The route is worse in the morning, though the weather is better. We alternate between even thicker willows and boulders that move underfoot until we’re frustrated and grumpy. We do 0.75km in two hours, and Shake’nBake despairs. “Are we even having fun?” he asks me. “Maybe we should turn around here. We’re not going to make it to the Narroway anyway.” “Let’s stop and make a coffee,” I say. During the time it takes to make and drink a coffee, Shake’nBake has cheered up a little. We still have two days before we have to turn around, and I’m not quite ready to be done yet. We pack up and keep going, and I almost immediately regret my decision to talk him out of quitting. The willows get thicker and thicker, until we’re pushing through brush taller than even Shake’nBake. We reach the Framstead river at dinnertime. We’ve done a whole 7km today: a new low, though we’re more exhausted than ever. We stop just before the riverbanks (the willows are too thick to stop on the river, and even getting water is a challenge). Across the river, the vegetation is even thicker, an impenetrable wall. We’ve looked at the maps. We both know there’s another 20 km of this kind of terrain: we don’t have a chance of getting back to treeline for days. But more importantly, this kind of bushwhacking just isn’t fun. So, we decide to turn around. We eat our dinner and then begin to retrace our steps. Uphill is a little quicker, and we soon make it out of the Framstead valley. We camp on a marshy bench just a few kilometers away from our campsite the night before.
It’s slow going in the morning. Just because we’ve already covered this ground doesn’t mean the route finding is any easier. We follow a beautiful clear animal trail through rhododendron thickets, but it cliffs out over a thirty foot drop. Defeated, we spend an hour backtracking and then bushwhacking through thick willow instead. We make slow time through the brush, but it gradually improves as we climb up the valley. Weaver and Limestone peaks stand tall above us, radiant in the sunshine. We camp on the pass looking back towards Weaver’s waterfalls and Limestone Lakes below.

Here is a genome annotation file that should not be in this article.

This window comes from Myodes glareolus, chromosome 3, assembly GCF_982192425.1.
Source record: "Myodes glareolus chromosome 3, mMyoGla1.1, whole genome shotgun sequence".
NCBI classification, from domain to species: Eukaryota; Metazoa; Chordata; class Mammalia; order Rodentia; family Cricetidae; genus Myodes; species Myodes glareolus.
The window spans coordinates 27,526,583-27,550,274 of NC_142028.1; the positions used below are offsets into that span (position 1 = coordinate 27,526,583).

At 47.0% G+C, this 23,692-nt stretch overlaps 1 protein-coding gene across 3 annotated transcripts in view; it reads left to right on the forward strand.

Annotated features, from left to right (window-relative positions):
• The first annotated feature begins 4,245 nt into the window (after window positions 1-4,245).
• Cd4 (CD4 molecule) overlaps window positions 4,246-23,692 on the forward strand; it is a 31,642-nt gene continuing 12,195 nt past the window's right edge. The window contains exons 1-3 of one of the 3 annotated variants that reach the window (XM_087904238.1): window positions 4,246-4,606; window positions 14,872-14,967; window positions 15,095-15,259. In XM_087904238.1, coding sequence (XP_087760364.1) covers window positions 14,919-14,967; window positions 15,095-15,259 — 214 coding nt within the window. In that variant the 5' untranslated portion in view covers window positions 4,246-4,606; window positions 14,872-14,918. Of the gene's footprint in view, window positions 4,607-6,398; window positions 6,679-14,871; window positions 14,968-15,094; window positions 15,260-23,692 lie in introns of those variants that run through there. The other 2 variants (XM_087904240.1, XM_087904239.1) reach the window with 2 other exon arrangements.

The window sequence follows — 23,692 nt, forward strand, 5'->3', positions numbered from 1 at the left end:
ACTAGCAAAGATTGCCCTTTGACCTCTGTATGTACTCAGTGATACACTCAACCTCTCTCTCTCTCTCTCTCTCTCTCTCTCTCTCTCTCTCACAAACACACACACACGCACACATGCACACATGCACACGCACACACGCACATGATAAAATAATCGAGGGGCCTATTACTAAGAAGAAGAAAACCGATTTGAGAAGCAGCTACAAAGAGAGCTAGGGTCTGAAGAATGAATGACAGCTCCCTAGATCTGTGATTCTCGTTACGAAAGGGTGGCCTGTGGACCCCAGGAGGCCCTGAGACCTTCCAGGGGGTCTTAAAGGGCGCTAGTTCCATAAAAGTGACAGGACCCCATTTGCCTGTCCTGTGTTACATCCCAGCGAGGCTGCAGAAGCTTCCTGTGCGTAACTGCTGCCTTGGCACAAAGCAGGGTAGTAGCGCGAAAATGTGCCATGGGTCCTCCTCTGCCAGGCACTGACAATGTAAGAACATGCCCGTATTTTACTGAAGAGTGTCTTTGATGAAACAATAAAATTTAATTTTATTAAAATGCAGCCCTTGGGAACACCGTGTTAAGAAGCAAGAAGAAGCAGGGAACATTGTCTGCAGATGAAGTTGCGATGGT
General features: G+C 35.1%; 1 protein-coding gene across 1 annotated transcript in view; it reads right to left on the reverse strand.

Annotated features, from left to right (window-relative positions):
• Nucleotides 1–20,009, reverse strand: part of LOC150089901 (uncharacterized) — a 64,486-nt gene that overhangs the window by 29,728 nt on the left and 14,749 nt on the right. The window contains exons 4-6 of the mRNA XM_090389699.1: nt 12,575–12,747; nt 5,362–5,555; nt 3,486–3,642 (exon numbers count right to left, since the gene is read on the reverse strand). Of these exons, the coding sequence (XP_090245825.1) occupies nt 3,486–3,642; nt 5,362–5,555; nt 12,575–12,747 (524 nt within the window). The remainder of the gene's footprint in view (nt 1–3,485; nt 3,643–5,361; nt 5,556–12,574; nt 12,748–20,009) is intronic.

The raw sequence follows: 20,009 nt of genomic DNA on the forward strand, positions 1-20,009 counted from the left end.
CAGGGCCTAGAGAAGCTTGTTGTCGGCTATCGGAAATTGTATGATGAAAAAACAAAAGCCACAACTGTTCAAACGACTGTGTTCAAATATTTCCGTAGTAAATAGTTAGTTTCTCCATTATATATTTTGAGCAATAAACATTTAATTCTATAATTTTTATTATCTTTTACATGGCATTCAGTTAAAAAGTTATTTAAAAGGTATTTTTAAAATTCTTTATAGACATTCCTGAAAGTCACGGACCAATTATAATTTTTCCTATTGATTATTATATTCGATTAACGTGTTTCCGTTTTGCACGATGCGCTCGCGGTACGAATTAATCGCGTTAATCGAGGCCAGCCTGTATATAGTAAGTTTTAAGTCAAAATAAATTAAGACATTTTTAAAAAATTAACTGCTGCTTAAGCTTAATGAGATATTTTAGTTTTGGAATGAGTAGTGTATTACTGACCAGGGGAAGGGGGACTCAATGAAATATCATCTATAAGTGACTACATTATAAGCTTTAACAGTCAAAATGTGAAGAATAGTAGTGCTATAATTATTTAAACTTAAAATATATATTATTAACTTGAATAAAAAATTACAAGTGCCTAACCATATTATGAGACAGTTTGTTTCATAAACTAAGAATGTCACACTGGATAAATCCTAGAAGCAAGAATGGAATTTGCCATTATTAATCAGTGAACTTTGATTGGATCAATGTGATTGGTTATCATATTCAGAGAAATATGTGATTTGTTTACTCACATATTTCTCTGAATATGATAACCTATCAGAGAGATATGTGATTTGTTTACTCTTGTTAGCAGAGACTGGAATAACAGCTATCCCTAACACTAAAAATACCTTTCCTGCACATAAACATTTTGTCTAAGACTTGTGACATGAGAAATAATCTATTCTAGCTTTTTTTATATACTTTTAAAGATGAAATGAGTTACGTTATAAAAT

Shake’nBake wakes up to pee just before midnight and shakes me awake. The northern lights are out! They flicker overhead: pale ghosts washed out by the full moon rising behind the mountains. We roll over and stick our heads out of the tent to watch them until they disappear completely in the bright moonlight. Water is weird in the morning- the waterfalls that tumbled down Limestone peak last night have turned off. The limestone rock makes water do strange things around here: huge rivers vanish underground and pop out again hundreds of meters later, and lakes drain into nothing. We retrace our path along the first lake, which is much more pleasant in warm sunshine. We take a long break at the middle lake and it’s warm enough to even bathe a little. Then, we retrace our steps around the third lake and through the forest. We camp on the ridge that overlooks our route from the day, a majestic view in the fading light.
Our fantastic weather continues. We climb up and over the glacier pass in sunshine, retracing our steps from over a week ago. The route gets easier with every step we take: on both ends of this route, the going is substantially easier. We camp by Hugh Lake, just a few kilometers shy of Monkman Lake.
It’s nice again in the morning, although clouds build throughout the day. We make short work of the long descent to Monkman lake, which we reach by lunchtime. We spend the afternoon walking the many side trails to a series of waterfalls that are the ultimate destination for most of Monkman Provincial Park’s visitors. Thunder rolls far away, but the rain stays in the distance. We camp at Cascades, a pretty but well used site just in front of a waterfall. We’ve just set up the tent when four women and five dogs hike in to spend the night. They are the first people we’ve seen in over eight days. It’s rainy in the morning, but we’re not too worried about the weather. It’s an easy 22km to the car, so it barely even matters if we get a little wet. The rain stops as we leave camp, and we’re lucky enough that it holds off until we reach our now mouse-free car.